Fagundes v. Colvin

Filing 21

ORDER DENYING PLAINTIFF'S MOTION FOR SUMMARY JUDGMENT AND GRANTING DEFENDANT'S CROSS-MOTION FOR SUMMARY JUDGMENT by Judge Jon S. Tigar denying 14 Motion for Summary Judgment; granting 19 Motion for Summary Judgment. (wsn, COURT STAFF) (Filed on 11/17/2017)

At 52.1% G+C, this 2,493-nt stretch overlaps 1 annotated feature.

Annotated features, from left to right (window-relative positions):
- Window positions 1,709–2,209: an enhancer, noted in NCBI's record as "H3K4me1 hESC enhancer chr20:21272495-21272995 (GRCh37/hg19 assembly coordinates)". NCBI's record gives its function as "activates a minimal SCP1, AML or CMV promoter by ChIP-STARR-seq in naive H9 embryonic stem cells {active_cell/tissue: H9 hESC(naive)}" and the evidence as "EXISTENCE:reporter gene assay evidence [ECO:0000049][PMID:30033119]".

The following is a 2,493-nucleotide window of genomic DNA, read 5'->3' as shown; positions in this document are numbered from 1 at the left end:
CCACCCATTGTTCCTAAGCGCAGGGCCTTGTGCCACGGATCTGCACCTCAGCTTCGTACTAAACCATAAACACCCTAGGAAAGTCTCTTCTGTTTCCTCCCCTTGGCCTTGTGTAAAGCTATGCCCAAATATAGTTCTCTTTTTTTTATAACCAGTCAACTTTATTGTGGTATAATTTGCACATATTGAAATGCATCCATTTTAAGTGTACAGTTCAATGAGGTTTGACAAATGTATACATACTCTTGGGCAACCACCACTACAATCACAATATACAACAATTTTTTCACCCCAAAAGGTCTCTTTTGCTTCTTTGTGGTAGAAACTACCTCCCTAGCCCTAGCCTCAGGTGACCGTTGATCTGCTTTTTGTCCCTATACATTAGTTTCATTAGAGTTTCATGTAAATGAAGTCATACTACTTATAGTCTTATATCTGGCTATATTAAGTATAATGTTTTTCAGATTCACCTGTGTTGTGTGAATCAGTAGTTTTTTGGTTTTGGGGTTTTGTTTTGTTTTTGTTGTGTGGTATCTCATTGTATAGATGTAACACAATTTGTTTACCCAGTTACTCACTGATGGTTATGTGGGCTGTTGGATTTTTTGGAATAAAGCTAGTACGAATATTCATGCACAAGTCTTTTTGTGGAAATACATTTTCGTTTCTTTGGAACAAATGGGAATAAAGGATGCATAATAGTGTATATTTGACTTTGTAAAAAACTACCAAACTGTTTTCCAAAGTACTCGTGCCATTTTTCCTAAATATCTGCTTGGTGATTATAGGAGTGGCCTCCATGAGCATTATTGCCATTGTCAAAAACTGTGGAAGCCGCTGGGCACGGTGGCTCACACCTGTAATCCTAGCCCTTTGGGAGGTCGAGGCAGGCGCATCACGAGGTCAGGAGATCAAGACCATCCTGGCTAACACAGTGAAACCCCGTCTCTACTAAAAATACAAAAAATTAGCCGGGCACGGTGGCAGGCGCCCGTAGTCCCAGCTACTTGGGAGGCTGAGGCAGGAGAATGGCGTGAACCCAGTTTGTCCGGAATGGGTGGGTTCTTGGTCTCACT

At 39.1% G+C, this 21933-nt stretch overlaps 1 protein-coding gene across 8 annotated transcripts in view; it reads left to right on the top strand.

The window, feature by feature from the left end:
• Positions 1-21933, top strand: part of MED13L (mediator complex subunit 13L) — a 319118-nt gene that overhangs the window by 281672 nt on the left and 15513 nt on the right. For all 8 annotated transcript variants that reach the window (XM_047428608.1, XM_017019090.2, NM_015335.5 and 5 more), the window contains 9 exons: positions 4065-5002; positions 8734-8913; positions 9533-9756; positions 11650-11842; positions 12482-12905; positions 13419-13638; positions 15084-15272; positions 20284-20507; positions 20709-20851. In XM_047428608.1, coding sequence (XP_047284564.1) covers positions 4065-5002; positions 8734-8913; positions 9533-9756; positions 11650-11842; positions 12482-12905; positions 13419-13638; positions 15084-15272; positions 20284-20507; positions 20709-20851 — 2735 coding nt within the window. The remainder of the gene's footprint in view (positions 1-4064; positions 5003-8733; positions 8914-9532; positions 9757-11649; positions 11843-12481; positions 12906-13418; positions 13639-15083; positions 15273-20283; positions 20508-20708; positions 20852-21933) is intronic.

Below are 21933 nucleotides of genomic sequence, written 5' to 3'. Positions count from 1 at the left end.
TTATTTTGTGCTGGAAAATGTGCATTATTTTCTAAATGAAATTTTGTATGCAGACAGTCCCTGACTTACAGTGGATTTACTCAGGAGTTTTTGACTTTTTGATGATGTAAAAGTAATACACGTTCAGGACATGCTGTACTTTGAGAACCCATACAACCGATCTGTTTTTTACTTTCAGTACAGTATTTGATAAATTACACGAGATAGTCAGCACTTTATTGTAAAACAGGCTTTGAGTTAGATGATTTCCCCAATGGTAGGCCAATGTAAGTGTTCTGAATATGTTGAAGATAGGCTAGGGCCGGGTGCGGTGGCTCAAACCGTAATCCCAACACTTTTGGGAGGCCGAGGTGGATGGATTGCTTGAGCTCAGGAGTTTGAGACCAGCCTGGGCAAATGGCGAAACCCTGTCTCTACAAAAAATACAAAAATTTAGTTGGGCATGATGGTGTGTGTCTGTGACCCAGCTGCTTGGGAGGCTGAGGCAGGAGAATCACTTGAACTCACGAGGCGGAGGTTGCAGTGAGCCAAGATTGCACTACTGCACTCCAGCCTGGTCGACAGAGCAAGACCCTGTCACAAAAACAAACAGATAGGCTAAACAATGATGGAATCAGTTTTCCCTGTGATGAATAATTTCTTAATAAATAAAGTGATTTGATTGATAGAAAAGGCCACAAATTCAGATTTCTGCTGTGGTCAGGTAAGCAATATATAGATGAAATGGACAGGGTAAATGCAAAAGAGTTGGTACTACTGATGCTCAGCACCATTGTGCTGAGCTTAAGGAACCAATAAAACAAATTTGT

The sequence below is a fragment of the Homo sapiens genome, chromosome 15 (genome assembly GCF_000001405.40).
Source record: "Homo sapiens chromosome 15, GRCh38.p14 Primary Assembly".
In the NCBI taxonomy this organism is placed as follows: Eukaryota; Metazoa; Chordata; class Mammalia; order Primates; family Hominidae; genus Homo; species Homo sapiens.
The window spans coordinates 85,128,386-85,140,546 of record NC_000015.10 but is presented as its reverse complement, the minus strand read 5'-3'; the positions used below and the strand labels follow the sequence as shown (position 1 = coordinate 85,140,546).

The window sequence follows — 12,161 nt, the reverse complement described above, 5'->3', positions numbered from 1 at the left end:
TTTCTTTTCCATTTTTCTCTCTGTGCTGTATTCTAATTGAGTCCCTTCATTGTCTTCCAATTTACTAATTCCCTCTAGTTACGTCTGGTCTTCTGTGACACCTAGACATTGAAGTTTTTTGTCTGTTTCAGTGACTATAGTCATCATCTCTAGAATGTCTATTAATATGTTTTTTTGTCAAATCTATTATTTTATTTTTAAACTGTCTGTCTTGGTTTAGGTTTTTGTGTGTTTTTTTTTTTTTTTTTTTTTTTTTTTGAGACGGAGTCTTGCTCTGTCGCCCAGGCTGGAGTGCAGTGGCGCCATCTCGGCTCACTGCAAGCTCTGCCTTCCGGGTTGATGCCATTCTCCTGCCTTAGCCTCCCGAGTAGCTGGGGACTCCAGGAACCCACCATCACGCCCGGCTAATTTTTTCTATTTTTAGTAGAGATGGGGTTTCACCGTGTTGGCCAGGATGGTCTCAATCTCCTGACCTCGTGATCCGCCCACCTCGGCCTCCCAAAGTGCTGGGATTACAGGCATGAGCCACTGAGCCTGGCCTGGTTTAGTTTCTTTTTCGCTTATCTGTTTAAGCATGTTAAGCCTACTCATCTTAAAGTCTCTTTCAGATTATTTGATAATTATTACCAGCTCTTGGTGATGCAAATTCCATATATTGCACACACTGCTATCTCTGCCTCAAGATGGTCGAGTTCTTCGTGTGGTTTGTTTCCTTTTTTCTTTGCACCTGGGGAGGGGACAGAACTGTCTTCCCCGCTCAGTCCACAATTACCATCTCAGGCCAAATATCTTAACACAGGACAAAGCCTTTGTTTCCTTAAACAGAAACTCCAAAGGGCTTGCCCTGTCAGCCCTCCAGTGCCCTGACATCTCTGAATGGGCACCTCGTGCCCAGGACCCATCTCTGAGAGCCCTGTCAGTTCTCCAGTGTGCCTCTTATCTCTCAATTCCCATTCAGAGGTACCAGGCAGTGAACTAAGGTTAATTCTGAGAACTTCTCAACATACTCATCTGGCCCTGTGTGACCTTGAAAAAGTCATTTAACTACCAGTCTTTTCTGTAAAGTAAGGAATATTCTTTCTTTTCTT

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1 2 3 4 UNITED STATES DISTRICT COURT 5 NORTHERN DISTRICT OF CALIFORNIA 6 PATRICK FAGUNDES, 7 Plaintiff, 8 v. 9 NANCY BERRYHILL,1 10 Defendant. United States District Court Northern District of California 11 Case No.16-cv-03462-JST ORDER DENYING PLAINTIFF’S MOTION FOR SUMMARY JUDGMENT AND GRANTING DEFENDANT’S CROSS-MOTION FOR SUMMARY JUDGMENT Re: ECF Nos. 14, 19 Plaintiff Patrick Fagundes appeals Defendant Social Security Commissioner Nancy 12 13 Berryhill’s final decision denying his application for disability insurance benefits. Before the 14 Court are the parties’ cross-motions for summary judgment. ECF Nos. 14, 19. The matter is 15 deemed fully briefed and submitted without oral argument pursuant to Civil Local Rule 16-5. The 16 Court will deny Fagundes’s motion and grant the Commissioner’s cross-motion. 17 I. BACKGROUND Plaintiff Patrick Fagundes is a resident of Brisbane, California. Administrative Record 18 19 (“AR”) 253. He was born on May 16, 1970, and claims he became disabled on March 30, 2009, 20 based on stage 3 chronic obstructive pulmonary disorder (“COPD”), seizures, depression, and 21 alcohol abuse disorder. AR 252, 285. 22 Fagundes applied for Supplemental Security Income (“SSI”) disability benefits and 23 Supplemental Security Income Disability Insurance (“SSDI”) on June 20, 2012. AR 252-64. The 24 Commissioner denied his application on February 15, 2013, AR 159, and denied his request for 25 reconsideration on October 18, 2013, AR 171. Fagundes appealed the denial and appeared before 26 Administrative Law Judge (“ALJ”) Judson Scott for a hearing on December 10, 2014. AR 22. 27 1 28 Acting Social Security Commissioner Nancy Berryhill is substituted for Carolyn Colvin as Defendant pursuant to Federal Rule of Civil Procedure 25(d). 1 The ALJ denied Fagundes’s appeal on January 26, 2015. AR 19-32. In making his disability determination, the ALJ followed the five-step process set out by 2 3 the Social Security Act.2 First, the ALJ found that Fagundes had not engaged in substantial 4 gainful activity since March 30, 2009. AR 25. Second, the ALJ found that Fagundes suffered 5 from COPD, personality disorder, mood disorder, posttraumatic stress disorder (“PTSD”), and 6 alcohol abuse disorder, and that these impairments were severe. Id. Third, the ALJ found that 7 Fagundes’s impairments met the criteria for Listings 12.08 (Personality Disorders) and 12.09 8 (Substance Addiction Disorders) included in the regulations, 20 C.F.R. Part 404, Subpart P, 9 Appendix 1. AR 26. As required by 20 C.F.R. § 404.1535, the ALJ further found that if Fagundes stopped his substance use, he would continue to have a severe impairment or 11 United States District Court Northern District of California 10 combination of impairments, but that he would not meet any Listings for disabilities and would 12 have the residual functional capacity to perform a full range of work at all exertional levels with 13 some non-exertional limitations. AR 27-31. Fourth, the ALJ found that Fagundes would be 14 unable to perform his past relevant work. AR 31. Fifth, the ALJ found that even though Fagundes 15 could not complete his past work, there would be a significant number of jobs in the national 16 economy that Fagundes could perform. AR 31-32. The ALJ ultimately found that, “[b]ecause the 17 substance use disorder is a contributing factor material to the determination of disability, 18 [Fagundes] has not been disabled within the meaning of the Social Security Act at any time from 19 the alleged onset date through the date of this decision.” AR 32. 20 Fagundes filed a request for review of the ALJ decision, but the Appeals Council denied 21 his request on April 29, 2016. AR 1-3. On June 21, 2016, Fagundes filed his appeal before this 22 Court, asking that the ALJ’s decision be set aside and the case remanded for another hearing. ECF 23 2 24 25 26 27 28 Social Security regulations set out a five-step process for determining whether a claimant is disabled within the meaning of the Social Security Act. Tackett v. Apfel, 180 F.3d 1094, 1098 (9th Cir. 1999) (citing 20 C.F.R. § 404.1520). The process is sequential, meaning that if a claimant is found to be either disabled or not disabled at any step, there is no need to consider subsequent steps. Id. The five steps are: (1) “Is the claimant presently working in a substantially gainful activity?”; (2) “Is the claimant’s impairment severe?”; (3) “Does the impairment ‘meet or equal’ one of a list of specific impairments described in the regulations?”; (4) “Is the claimant able to do any work that he or she has done in the past?”; and (5) “Is the claimant able to do any other work? . . . . If the claimant is able to do other work, the Commissioner must establish that there are a significant number of jobs in the national economy that claimant can do.” Id. at 1098-99. 2 1 No. 1. The parties have filed cross-motions for summary judgment. ECF Nos. 14, 19. Of relevance to the parties’ current dispute, the ALJ heard testimony from Dr. Daniel 2 3 Wiseman, a pulmonologist who reviewed the record as a medical expert but did not personally 4 examine Fagundes.3 When the ALJ asked Dr. Wiseman if there was a “pulmonary function test” 5 in the record, Dr. Wiseman replied, “I couldn’t find any, no.” AR 44. But the record did contain 6 an arterial blood gas test from Fagundes’s June 21, 2012 hospital admission, as well as the results 7 of an office spirometry. AR 362, 384. The ALJ did not ask Dr. Wiseman about either of these 8 tests, nor did he mention the arterial blood gas test in his decision. Fagundes contends that the 9 ALJ’s decision was therefore erroneous and not supported by substantial evidence. 10 II. A district court has jurisdiction to review final decisions of the Commissioner pursuant to United States District Court Northern District of California 11 12 LEGAL STANDARD 42 U.S.C. § 405(g). 13 “The Court may set aside a denial of benefits only if [it is] not supported by substantial 14 evidence in the record or if it is based on legal error.” Merrill ex rel. Merrill v. Apfel, 224 F.3d 15 1083, 1084-85 (9th Cir. 2000). The court “review[s] the administrative record in its entirety to 16 decide whether substantial evidence to support the ALJ’s decision exists, weighing evidence that 17 supports and evidence that detracts from the ALJ’s determination.” Drouin v. Sullivan, 966 F.2d 18 1255, 1257 (9th Cir. 1992). “Substantial evidence is relevant evidence which, considering the 19 record as a whole, a reasonable person might accept as adequate to support a conclusion.” Flaten 20 v. Sec’y of Health & Human Servs., 44 F.3d 1453, 1457 (9th Cir. 1995). It is “more than a 21 scintilla but less than a preponderance.” Jamerson v. Chater, 112 F.3d 1064, 1066 (9th Cir. 1997). 22 “Where evidence exists to support more than one rational interpretation, the Court must defer to 23 the decision of the ALJ.” Drouin, 966 F.2d at 1258. “[T]he key question is not whether there is 24 substantial evidence that could support a finding of disability, but whether there is substantial 25 evidence to support the Commissioner’s actual finding that claimant is not disabled.” Jamerson, 26 112 F.3d at 1067. 27 3 28 The hearing transcript identifies the expert as “Dr. Weisman.” AR 42. The Court uses “Dr. Wiseman,” as the ALJ used throughout his decision. E.g., AR 22, 29-30. 3 In evaluating a disability claim, the ALJ must “consider all of the available evidence, 1 2 including [the claimant’s] medical history, the medical signs and laboratory findings, and 3 statements about [the claimant’s] symptoms.” 20 C.F.R. §§ 404.1529 (a), 416.929 (a). “[T]he 4 ALJ must develop the record and interpret the medical evidence,” Howard ex rel. Wolff v. 5 Barnhart, 341 F.3d 1006, 1012 (9th Cir. 2003), and is responsible for determining credibility, 6 resolving conflicts in medical testimony, and resolving all other ambiguities, Magallanes v. 7 Bowen, 881 F.2d 747, 750 (9th Cir. 1989). However, the ALJ need not “discuss every piece of 8 evidence” and, in particular, “is not required to discuss evidence that is neither significant or 9 probative.” Id.; see also Vincent v. Heckler, 739 F.2d 1393, 1394-95 (9th Cir. 1984) (noting that “[a]n ALJ must explain why he has rejected uncontroverted medical evidence” but finding no 11 United States District Court Northern District of California 10 error where the ALJ failed to discuss a psychiatric diagnosis that was controverted by other 12 medical evidence). Moreover, even if the ALJ erred, any error “is harmless where it is inconsequential to the 13 14 ultimate nondisability determination. In other words, in each case we look at the record as a 15 whole to determine whether the error alters the outcome of the case.” Molina v. Astrue, 674 F.3d 16 1104, 1115 (9th Cir. 2012) (citations and internal quotation marks omitted). Thus, for example, 17 “where the ALJ’s error lies in a failure to properly discuss competent lay testimony favorable to 18 the claimant, a reviewing court cannot consider the error harmless unless it can confidently 19 conclude that no reasonable ALJ, when fully crediting the testimony, could have reached a 20 different disability determination.” Stout v. Comm’r, Soc. Sec. Admin., 454 F.3d 1050, 1056 (9th 21 Cir. 2006). 22 III. 23 DISCUSSION Fagundes argues that the ALJ erred by failing to cite the arterial blood gas test and by 24 failing to discuss that test or Fagundes’s spirometry results with Dr. Wiseman at the hearing. He 25 contends that a reasonable ALJ considering these two test results might have reached a different 26 disability determination, and that the ALJ’s decision is not supported by substantial evidence. The 27 Court disagrees. 28 The ALJ considered Fagundes’s spirometry results, but he concluded that the results were 4 1 outweighed by Fagundes’s x-ray studies: “The claimant had significant obstruction upon 2 spirometry testing, but x-ray studies of his chest revealed clear lungs and no acute focal 3 abnormality (Exhibit 5F/4, 7F6, 26, 10F/8).” AR 27. The record contains an October 1, 2012 note 4 stating, “office spirometry performed which showed significant obstruction and no reversibility 5 with albuterol.” AR 384. But the record also contains notes that a June 12, 2013 chest x-ray was 6 “normal,” AR 399, and showed that “[t]he lungs are clear without evidence of acute pleural or 7 parenchymal disease,” AR 419. The record further contains notes from August 16, 2013, that 8 Fagundes’s “[l]ungs are clear,” and from December 2, 2013, that “[t]he lungs are clear and without 9 focal consolidation, pneumothorax or pleural effusion.” AR 524. The ALJ’s discounting of Fagundes’s spirometry results is therefore supported by substantial evidence, and the Court finds 11 United States District Court Northern District of California 10 no legal error in the manner in which the ALJ considered Fagundes’s spirometry results. 12 Fagundes correctly notes that the ALJ’s decision contains no mention of the “abnormal” 13 results from Fagundes’s June 2012 arterial blood gas test: a pCO2 value of 47.1, when the normal 14 range is 35-45 mm(hg), and a PO2 value of 67, when the normal range is 80-105 mm (hg). AR 15 362. However, one of the State agency physicians who reviewed Fagundes’s case described these 16 19 results as not “bad”: [Fagundes] clearly has some degree of Chronic lung disease – he does have periodic exacerbations during which he wheezes and coughs more than usual and needs brief hospitalization. When he was in-patient at SFGH in June 2012 with an [exacerbation] of chronic lung dx, he was slightly hypoxemic, p02 65 and slightly hypercarbic, pC02 47 – but neither of these is bad. 20 AR 130. In addition, although Dr. Wiseman testified that he did not know of any pulmonary 21 function tests, he did reference the June 2012 “significant” hospital admission – at which time 22 Fagundes was given the arterial blood gas test – and described Fagundes as having had “borderline 23 respiratory failure” at that time. AR 43. Dr. Wiseman further noted that Fagundes’s respiratory 24 problems were a “constant part of the record.” Id. Nonetheless, he concluded that Fagundes’s 25 problems were primarily behavioral, and that his asthma and COPD symptoms would not prevent 26 him from engaging in physical activity. AR 43-45. Dr. Wiseman opined that Fagundes could 27 work with limited restrictions related to environmental respiratory agitators such as dusts, gases, 17 18 28 5 1 and fumes.4 AR 47. The ALJ gave “great weight” to the opinions of Dr. Wiseman and a psychiatric expert, 2 3 Dr. Herbert Tanenhaus, “because they had the opportunity to review the record, hear claimant’s 4 testimony, and they are familiar with the disability program.” AR 30. The ALJ also gave 5 “significant weight” to the opinion of Dr. John Maris, a psychologist who examined Fagundes. Id. 6 Like Dr. Wiseman, Drs. Tanenhaus and Maris opined that Fagundes was able to work – 7 specifically, that he could “perform 1-2 step simple repetitive tasks” and “interact with others and 8 maintain a work schedule.” AR 29-30. Fagundes does not challenge either of these opinions. In addition, the ALJ reviewed Fagundes’s treatment notes and reasoned that, “[w]hile the 9 claimant had episodes of COPD exacerbation, his condition quickly resolved with medication, 11 United States District Court Northern District of California 10 which suggests that he did not use inhalers as prescribed. (Exhibit 1F, 4F) The claimant has 12 received limited and conservative treatment and he continues to smoke.” AR 29 (citing two of 13 Fagundes’s medical records). The ALJ concluded that “the record indicates that medication 14 controls the claimant’s COPD.” AR 30. Although Fagundes testified that he was unable to work, 15 AR 28, the ALJ concluded that “[n]umerous factors undermine [his] credibility concerning his 16 reported symptoms and limitations,” AR 30. The ALJ further observed that “no treating source 17 has completed a medical source statement that endorses the extent of the claimant’s alleged 18 functional limitations or that suggests functional limitations more restrictive than the residual 19 functional capacity found in this decision.” Id. The arterial blood gas test and spirometry results do not undermine any of the ALJ’s 20 21 conclusions. Fagundes points to no evidence that his COPD could not be controlled with 22 treatment or that he lacked the residual functional capacity found by the ALJ. Moreover, although 23 Fagundes makes much of Dr. Wiseman’s comments that he wished the record included more 24 evidence, AR 51, Dr. Wiseman was still comfortable making a determination that Fagundes could 25 work based on his review of the entire record. For instance, Dr. Wiseman opined that Fagundes’s 26 4 27 28 Two State agency physicians reached similar conclusions concerning Fagundes’s ability to work, AR 107-10, 134-39, but the ALJ gave those opinions “little weight because the record does not support their determination that the claimant has severe epilepsy and nonsevere mental health impairments.” AR 30. 6 1 history of getting into fights shows that, in terms of level of exertion, he also had the ability to 2 work. AR 43-47. He further testified that, “most of the time [Fagundes is] able to pretty much 3 carry out anything he wants to do,” with only “intermittent” positional limitations, “if any,” AR 4 48, and that “what we do know is that this is a man that is leading an active life, who is not having 5 the intermittent difficulties, which are the evidence of chronic and advanced pulmonary disease, 6 who could have much of this pulmonary problem improved significantly if he were to be to stay 7 on a regimen[] but there is no regimen.” AR 51. 8 9 In light of all of the above, the Court concludes that substantial evidence supported the ALJ’s decision. Additionally, the ALJ did not commit legal error by failing to discuss the arterial blood gas test results in his decision because that test was not significant or probative when 11 United States District Court Northern District of California 10 considering the entire record. 12 Even if the ALJ did err, any error was harmless. Fagundes relies on Stout, 454 F.3d 1050, 13 to argue that the ALJ’s failure to consider the arterial blood gas testing was not harmless, but that 14 case is distinguishable. In Stout, the ALJ failed to consider “uncontradicted lay testimony . . . 15 about Stout’s inability to deal with the demands of work” that was “consistent with medical 16 evidence.” Id. at 1053. The Ninth Circuit held that the error was not harmless because, “[i]f fully 17 credited, the lay testimony supports a conclusion that Stout’s mental impairments render him in 18 need of a special working environment which, particularly when considering the [vocational 19 expert’s] testimony, a reasonable ALJ could find precludes Stout from returning to gainful 20 employment.” Id. at 1056. Here, by contrast, fully crediting the arterial blood gas test results 21 would not lead any reasonable ALJ to reach a different conclusion. All of the medical opinions 22 agreed that Fagundes’s respiratory issues would not impede his ability to work. AR 99-110 23 (Dr. Greene’s assessment); AR 124-39 (Dr. Coleman’s assessment); AR 43-47 (Dr. Wiseman’s 24 assessment). One physician explicitly characterized the test results as “slightly hypoxemic” and 25 “slightly hypercarbic,” and that “neither of these is bad.” AR 130 (emphases added). The record 26 contains no evidence to the contrary – i.e., that Fagundes’s arterial blood gas values would support 27 additional limitations on his residual functional capacity. This Court can therefore “confidently 28 conclude that no reasonable ALJ, when fully crediting [the test results], could have reached a 7 1 different disability determination.” Stout, 454 F.3d at 1056. Thus, any error was harmless. 2 CONCLUSION 3 The ALJ’s decision is affirmed. The Court denies Fagundes’s motion for summary 4 judgment and grants the Commissioner’s cross-motion for summary judgment. The Clerk shall 5 enter judgment and close the file. 6 7 IT IS SO ORDERED. Dated: November 17, 2017 8 9 10 ______________________________________ JON S. TIGAR United States District Judge United States District Court Northern District of California 11 12 13 14 15 16 17 18 19 20 21 22 23 24 25 26 27 28 8